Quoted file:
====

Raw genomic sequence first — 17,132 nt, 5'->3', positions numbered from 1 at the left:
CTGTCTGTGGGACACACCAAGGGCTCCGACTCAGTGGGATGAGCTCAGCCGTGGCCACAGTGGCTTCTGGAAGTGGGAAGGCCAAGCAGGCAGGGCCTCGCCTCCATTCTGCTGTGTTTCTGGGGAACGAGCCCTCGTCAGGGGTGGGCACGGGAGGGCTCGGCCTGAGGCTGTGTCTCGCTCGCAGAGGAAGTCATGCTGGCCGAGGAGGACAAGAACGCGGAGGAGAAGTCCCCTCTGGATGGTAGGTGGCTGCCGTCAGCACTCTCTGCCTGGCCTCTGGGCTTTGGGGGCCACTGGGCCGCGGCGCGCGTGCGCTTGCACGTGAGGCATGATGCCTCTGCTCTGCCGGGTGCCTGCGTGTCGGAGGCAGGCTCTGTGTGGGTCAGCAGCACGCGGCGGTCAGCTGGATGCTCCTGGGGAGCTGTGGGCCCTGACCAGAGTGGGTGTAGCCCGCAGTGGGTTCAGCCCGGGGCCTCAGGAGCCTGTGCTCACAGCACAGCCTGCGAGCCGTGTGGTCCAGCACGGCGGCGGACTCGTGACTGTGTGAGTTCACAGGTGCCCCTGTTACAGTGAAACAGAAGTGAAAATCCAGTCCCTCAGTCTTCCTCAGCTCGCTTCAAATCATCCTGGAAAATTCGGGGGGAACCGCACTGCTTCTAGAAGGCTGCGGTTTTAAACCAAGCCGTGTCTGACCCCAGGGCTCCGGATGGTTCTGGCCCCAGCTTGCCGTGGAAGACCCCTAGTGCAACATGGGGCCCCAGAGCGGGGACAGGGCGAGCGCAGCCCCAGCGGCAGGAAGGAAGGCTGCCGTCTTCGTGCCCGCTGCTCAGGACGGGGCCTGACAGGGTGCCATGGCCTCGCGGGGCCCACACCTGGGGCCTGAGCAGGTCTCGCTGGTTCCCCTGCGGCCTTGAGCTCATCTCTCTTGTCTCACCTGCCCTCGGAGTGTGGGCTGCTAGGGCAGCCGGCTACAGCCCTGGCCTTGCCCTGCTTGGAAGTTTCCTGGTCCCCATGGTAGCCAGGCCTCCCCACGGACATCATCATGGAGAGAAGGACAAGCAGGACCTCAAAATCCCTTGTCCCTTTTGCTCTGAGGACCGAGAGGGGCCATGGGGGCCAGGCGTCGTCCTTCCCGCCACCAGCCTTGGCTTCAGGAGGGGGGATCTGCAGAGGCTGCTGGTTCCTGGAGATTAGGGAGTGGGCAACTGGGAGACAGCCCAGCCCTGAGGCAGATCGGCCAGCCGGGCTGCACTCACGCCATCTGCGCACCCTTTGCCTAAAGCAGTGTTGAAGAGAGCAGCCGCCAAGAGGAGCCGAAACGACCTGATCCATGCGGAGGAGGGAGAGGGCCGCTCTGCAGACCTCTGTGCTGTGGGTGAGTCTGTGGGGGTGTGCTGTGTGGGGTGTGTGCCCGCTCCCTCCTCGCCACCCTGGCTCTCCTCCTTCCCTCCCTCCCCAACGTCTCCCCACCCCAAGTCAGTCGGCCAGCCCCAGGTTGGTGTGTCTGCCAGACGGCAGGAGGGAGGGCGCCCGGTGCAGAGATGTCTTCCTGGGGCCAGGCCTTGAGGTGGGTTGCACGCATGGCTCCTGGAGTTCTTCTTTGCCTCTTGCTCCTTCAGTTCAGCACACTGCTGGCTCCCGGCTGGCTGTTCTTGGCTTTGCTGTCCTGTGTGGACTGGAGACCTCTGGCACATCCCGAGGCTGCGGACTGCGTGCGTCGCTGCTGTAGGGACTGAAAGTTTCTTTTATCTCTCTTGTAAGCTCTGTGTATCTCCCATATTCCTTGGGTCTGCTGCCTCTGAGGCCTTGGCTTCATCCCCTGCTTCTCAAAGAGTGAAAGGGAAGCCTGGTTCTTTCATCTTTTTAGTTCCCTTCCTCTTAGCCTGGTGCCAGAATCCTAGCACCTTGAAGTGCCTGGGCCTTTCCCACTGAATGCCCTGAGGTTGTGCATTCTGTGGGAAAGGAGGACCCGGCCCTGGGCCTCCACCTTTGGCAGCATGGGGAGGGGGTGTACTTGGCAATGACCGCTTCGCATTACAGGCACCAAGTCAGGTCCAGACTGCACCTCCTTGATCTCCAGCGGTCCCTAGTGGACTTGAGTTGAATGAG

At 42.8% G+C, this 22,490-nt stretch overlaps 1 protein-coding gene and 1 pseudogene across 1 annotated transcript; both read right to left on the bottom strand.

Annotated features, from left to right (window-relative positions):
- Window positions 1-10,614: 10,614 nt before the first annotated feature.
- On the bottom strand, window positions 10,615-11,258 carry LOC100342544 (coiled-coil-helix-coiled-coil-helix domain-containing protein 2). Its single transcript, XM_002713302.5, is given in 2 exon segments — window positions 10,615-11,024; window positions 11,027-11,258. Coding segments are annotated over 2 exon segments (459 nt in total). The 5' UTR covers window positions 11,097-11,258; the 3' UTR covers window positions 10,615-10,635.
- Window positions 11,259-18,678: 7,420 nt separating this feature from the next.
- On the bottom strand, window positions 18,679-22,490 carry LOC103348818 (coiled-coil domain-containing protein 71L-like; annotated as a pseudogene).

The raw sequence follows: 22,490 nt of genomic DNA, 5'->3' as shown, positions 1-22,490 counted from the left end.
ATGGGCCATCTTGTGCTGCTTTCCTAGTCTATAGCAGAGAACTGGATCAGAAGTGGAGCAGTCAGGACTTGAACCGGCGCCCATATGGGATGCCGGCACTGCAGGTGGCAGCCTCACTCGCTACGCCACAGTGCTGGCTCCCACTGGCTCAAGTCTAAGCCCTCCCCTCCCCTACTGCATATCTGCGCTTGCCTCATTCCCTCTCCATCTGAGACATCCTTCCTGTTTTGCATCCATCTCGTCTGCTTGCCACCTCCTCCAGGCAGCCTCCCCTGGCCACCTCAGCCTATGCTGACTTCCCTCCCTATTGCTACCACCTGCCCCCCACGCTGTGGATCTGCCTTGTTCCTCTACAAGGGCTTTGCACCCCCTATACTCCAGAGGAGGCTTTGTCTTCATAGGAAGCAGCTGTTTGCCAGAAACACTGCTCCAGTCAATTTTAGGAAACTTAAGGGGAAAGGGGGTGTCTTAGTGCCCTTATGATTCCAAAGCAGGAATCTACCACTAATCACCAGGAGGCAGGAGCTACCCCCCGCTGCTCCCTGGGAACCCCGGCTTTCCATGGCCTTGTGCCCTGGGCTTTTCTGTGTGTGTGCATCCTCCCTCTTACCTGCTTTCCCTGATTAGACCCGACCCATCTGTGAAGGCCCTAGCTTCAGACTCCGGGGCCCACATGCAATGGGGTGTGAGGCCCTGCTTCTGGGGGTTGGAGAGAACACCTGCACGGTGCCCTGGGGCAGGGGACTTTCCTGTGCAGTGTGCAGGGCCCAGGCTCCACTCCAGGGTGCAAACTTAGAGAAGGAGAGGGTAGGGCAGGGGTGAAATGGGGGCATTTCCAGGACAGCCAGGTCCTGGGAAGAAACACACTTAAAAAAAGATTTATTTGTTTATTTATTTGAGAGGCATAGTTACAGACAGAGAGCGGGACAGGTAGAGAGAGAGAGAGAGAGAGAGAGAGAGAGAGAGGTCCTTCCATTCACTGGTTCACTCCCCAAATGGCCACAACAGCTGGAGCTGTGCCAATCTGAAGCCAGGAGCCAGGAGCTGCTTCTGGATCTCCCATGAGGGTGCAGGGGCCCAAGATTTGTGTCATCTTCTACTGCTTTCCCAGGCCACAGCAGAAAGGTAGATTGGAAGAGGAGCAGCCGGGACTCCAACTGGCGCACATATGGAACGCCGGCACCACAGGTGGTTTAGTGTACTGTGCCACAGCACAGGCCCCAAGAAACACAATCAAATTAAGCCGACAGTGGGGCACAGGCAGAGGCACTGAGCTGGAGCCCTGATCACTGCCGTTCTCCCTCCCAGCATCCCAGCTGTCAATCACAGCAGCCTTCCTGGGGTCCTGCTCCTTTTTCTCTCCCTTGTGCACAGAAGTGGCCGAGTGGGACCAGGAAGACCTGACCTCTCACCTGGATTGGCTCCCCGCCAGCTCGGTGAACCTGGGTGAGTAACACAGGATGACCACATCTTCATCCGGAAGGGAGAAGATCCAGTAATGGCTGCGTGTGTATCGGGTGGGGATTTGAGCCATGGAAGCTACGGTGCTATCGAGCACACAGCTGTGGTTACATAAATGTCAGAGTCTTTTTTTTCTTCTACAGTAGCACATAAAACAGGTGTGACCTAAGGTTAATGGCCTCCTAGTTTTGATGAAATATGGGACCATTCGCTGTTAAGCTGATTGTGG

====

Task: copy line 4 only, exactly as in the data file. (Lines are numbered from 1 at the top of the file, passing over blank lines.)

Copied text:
Annotated features, from left to right (window-relative positions):